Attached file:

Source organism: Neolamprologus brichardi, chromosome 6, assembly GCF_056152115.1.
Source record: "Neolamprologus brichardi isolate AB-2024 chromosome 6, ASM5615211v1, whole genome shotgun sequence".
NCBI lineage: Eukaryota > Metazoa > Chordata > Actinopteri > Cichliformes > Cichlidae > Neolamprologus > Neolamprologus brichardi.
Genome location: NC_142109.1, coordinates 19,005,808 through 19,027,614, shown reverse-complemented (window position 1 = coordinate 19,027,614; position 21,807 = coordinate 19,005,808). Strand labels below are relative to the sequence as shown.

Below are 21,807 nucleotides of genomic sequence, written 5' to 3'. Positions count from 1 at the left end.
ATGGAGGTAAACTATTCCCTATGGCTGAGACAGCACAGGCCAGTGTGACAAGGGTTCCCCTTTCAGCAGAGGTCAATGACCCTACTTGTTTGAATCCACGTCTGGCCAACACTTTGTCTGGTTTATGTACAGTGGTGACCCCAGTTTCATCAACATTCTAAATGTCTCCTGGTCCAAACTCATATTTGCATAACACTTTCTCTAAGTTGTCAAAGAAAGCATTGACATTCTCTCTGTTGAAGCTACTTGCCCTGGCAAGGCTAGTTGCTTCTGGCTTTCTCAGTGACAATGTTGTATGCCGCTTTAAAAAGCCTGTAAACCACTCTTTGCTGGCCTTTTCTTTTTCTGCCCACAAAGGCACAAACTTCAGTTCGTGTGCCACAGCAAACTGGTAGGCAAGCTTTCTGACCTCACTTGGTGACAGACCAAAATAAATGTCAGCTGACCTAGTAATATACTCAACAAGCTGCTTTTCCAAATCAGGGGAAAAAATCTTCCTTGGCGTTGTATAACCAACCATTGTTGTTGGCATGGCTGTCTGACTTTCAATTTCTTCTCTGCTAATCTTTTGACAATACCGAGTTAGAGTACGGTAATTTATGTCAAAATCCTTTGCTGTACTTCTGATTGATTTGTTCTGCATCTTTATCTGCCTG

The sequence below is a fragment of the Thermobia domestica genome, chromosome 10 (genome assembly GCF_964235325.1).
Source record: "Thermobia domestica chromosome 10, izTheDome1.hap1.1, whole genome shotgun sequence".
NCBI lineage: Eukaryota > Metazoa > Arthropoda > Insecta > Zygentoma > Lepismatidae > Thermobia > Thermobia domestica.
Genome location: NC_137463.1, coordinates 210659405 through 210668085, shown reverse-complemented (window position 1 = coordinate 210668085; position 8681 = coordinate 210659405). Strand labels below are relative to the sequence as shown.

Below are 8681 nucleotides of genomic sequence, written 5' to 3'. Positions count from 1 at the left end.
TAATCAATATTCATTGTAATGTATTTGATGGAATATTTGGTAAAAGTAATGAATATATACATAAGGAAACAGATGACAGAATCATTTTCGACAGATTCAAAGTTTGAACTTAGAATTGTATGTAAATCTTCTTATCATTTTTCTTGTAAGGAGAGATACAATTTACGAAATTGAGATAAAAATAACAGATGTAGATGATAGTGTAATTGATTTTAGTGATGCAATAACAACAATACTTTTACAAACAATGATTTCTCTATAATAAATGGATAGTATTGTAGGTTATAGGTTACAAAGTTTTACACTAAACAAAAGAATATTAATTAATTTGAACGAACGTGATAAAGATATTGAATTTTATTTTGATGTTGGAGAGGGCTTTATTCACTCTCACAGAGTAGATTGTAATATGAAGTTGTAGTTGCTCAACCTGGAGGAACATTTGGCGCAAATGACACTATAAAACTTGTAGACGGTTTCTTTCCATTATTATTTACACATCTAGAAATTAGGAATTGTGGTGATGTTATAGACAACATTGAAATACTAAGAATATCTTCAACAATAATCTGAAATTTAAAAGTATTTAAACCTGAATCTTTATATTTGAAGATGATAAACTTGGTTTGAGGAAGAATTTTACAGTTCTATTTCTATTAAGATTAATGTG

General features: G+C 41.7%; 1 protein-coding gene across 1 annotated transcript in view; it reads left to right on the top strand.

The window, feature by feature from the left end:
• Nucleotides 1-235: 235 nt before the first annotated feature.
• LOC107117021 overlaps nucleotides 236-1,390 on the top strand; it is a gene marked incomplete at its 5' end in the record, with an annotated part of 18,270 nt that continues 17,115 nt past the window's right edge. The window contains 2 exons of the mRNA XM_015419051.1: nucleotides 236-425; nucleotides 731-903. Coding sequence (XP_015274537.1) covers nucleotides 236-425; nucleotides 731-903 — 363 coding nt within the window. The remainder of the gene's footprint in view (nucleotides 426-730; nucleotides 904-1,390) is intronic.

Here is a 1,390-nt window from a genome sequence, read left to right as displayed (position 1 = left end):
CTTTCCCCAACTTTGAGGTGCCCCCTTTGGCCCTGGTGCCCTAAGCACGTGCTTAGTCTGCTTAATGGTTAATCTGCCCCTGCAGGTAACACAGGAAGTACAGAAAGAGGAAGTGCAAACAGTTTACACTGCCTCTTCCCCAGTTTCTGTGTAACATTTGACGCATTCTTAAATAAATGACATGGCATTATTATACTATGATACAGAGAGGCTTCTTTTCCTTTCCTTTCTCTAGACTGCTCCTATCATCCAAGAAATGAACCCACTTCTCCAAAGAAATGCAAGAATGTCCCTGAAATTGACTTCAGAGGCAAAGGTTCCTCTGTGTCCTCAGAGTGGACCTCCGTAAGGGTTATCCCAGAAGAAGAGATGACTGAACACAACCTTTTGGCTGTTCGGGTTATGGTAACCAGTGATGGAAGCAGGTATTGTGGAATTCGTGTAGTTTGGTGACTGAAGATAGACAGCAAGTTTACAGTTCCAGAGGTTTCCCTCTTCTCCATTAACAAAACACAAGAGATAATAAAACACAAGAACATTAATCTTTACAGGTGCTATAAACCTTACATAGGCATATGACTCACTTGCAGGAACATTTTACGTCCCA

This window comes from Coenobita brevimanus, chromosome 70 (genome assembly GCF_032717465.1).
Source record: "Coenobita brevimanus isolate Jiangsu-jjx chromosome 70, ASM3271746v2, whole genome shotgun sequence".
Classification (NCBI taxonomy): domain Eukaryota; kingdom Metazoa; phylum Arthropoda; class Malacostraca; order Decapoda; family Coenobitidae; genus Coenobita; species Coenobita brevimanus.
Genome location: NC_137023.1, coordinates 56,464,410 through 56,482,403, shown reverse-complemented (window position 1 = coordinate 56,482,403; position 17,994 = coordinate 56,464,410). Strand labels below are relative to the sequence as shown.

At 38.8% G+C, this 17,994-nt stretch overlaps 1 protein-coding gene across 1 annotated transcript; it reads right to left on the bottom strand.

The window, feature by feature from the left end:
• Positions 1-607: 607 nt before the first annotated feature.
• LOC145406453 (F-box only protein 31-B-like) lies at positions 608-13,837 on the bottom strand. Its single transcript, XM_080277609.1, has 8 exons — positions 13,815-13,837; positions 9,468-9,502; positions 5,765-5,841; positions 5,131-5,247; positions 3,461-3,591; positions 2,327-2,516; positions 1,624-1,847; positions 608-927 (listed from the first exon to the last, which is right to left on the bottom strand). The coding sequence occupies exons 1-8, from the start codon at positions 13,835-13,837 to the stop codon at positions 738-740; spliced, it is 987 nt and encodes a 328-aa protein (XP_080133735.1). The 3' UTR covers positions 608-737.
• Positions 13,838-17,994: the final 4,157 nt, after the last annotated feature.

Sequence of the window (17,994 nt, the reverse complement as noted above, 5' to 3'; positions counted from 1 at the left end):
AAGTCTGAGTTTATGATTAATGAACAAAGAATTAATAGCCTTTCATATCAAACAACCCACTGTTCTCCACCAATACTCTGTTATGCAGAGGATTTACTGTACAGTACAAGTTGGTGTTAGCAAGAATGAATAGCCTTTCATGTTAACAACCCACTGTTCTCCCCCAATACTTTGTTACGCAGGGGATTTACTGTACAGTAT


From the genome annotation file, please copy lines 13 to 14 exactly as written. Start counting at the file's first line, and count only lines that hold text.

General features: G+C 41.7%; 1 protein-coding gene across 1 annotated transcript in view; it reads left to right on the top strand.

The window, feature by feature from the left end: